There’s always a lot to do after you’ve completed the initial production of a website. It’s crucial to manage and track a site for potential problems that could impact its usability and profitability in order to keep things running smoothly.
For eCommerce merchants, their entire company is based on their website. Also, small problems can have a major effect on their bottom line.
Consider these piece of advice
Consider these five actionable pieces of advice on maintaining a safe eCommerce platform for your clients — centered on our own website maintenance techniques — that you can implement today to increase your client’s profit and avoid any issues.
Google Analytics, Adwords, and other code fragments are almost definitely present on the platform you’re running. Without having to manually go through the code and hard code stuff, Google Tag Manager helps you to centralize and manage all of the code in one place.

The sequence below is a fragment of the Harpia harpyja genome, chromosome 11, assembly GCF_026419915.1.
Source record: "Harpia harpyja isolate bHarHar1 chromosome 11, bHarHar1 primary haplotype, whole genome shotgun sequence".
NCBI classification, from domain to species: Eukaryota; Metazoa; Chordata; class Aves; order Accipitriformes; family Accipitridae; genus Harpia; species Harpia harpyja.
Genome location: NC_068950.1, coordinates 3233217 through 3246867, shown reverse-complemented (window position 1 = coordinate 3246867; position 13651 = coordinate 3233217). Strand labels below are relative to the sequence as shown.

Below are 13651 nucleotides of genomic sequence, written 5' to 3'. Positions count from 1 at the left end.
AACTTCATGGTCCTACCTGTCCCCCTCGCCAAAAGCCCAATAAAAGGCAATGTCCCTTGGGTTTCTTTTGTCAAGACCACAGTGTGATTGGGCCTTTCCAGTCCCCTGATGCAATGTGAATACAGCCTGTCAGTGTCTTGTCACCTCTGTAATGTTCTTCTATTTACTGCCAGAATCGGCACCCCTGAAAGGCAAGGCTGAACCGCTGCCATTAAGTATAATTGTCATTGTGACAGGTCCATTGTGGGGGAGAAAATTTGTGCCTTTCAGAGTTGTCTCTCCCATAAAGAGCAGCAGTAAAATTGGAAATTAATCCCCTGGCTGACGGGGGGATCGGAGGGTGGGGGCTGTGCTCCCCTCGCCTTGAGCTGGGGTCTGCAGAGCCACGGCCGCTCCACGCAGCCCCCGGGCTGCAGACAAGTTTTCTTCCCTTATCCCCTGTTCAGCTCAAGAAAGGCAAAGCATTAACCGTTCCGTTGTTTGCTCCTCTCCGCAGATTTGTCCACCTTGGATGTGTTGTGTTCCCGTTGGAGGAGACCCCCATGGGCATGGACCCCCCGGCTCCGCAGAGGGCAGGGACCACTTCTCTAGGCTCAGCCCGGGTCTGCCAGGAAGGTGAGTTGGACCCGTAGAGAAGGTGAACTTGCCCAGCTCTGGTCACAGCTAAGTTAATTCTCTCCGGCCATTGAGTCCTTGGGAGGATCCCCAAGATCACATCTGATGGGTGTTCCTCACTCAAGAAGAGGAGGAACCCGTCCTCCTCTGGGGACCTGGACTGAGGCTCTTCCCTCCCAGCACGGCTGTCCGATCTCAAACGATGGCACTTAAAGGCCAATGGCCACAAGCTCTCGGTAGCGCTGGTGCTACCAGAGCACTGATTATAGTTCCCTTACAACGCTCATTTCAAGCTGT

It works like this: you place Google Tag Manager’s code snippet in the head> tag, and then anytime you need to install a tool (such as Analytics, Hotjar, or LiveChat), you tap to the Google Tag Manager website and type that code as a new tag.
The beauty of Google Tag Manager is that you can define when you want which tags to fire by specifying a trigger (for example, when the URL contains the word ‘thank-you’).
Tag Manager is a better choice than strewn around your website with third-party code because:
- You will speed up the site by getting more control over when each script is called.
- Developers aren’t needed by the marketing team to try out a new method.
- For easier management, everything is in one place.
- You can quickly get rid of any tools you aren’t using.
- You can set up monitoring events without having to mess with HTML code.